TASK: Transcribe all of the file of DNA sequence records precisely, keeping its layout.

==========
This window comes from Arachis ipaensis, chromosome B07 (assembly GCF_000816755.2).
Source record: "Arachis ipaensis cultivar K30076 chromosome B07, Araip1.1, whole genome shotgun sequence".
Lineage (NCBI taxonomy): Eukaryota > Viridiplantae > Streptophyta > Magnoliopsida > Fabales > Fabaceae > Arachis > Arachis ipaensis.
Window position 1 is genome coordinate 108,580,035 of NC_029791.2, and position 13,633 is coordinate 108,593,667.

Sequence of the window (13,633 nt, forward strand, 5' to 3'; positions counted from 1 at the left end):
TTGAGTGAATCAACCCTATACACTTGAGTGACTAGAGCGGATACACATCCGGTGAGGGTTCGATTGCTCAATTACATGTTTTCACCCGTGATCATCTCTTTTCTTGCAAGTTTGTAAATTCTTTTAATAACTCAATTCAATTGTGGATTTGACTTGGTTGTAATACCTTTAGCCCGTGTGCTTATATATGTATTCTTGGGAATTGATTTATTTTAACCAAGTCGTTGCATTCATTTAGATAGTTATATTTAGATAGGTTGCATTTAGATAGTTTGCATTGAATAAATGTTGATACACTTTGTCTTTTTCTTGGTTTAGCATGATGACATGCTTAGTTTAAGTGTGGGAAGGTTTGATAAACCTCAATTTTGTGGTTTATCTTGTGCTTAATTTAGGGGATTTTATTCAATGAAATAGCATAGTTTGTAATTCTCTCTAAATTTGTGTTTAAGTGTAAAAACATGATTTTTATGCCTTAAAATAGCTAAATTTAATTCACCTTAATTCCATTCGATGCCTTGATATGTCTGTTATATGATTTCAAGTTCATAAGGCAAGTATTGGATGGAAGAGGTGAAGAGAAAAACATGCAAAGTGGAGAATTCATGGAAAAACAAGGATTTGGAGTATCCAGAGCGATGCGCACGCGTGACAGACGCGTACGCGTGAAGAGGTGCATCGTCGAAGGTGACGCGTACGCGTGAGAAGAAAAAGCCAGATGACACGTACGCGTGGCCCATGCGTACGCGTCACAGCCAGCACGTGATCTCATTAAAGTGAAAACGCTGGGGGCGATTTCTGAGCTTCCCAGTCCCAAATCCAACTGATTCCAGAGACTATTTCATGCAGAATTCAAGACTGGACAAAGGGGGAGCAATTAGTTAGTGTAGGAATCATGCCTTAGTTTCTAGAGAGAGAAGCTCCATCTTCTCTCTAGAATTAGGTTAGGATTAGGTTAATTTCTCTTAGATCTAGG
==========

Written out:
This window comes from Arachis ipaensis, chromosome B07 (assembly GCF_000816755.2).
Source record: "Arachis ipaensis cultivar K30076 chromosome B07, Araip1.1, whole genome shotgun sequence".
Lineage (NCBI taxonomy): Eukaryota > Viridiplantae > Streptophyta > Magnoliopsida > Fabales > Fabaceae > Arachis > Arachis ipaensis.
Window position 1 is genome coordinate 108,580,035 of NC_029791.2, and position 13,633 is coordinate 108,593,667.

Sequence of the window (13,633 nt, forward strand, 5' to 3'; positions counted from 1 at the left end):
TTGAGTGAATCAACCCTATACACTTGAGTGACTAGAGCGGATACACATCCGGTGAGGGTTCGATTGCTCAATTACATGTTTTCACCCGTGATCATCTCTTTTCTTGCAAGTTTGTAAATTCTTTTAATAACTCAATTCAATTGTGGATTTGACTTGGTTGTAATACCTTTAGCCCGTGTGCTTATATATGTATTCTTGGGAATTGATTTATTTTAACCAAGTCGTTGCATTCATTTAGATAGTTATATTTAGATAGGTTGCATTTAGATAGTTTGCATTGAATAAATGTTGATACACTTTGTCTTTTTCTTGGTTTAGCATGATGACATGCTTAGTTTAAGTGTGGGAAGGTTTGATAAACCTCAATTTTGTGGTTTATCTTGTGCTTAATTTAGGGGATTTTATTCAATGAAATAGCATAGTTTGTAATTCTCTCTAAATTTGTGTTTAAGTGTAAAAACATGATTTTTATGCCTTAAAATAGCTAAATTTAATTCACCTTAATTCCATTCGATGCCTTGATATGTCTGTTATATGATTTCAAGTTCATAAGGCAAGTATTGGATGGAAGAGGTGAAGAGAAAAACATGCAAAGTGGAGAATTCATGGAAAAACAAGGATTTGGAGTATCCAGAGCGATGCGCACGCGTGACAGACGCGTACGCGTGAAGAGGTGCATCGTCGAAGGTGACGCGTACGCGTGAGAAGAAAAAGCCAGATGACACGTACGCGTGGCCCATGCGTACGCGTCACAGCCAGCACGTGATCTCATTAAAGTGAAAACGCTGGGGGCGATTTCTGAGCTTCCCAGTCCCAAATCCAACTGATTCCAGAGACTATTTCATGCAGAATTCAAGACTGGACAAAGGGGGAGCAATTAGTTAGTGTAGGAATCATGCCTTAGTTTCTAGAGAGAGAAGCTCCATCTTCTCTCTAGAATTAGGTTAGGATTAGGTTAATTTCTCTTAGATCTAGG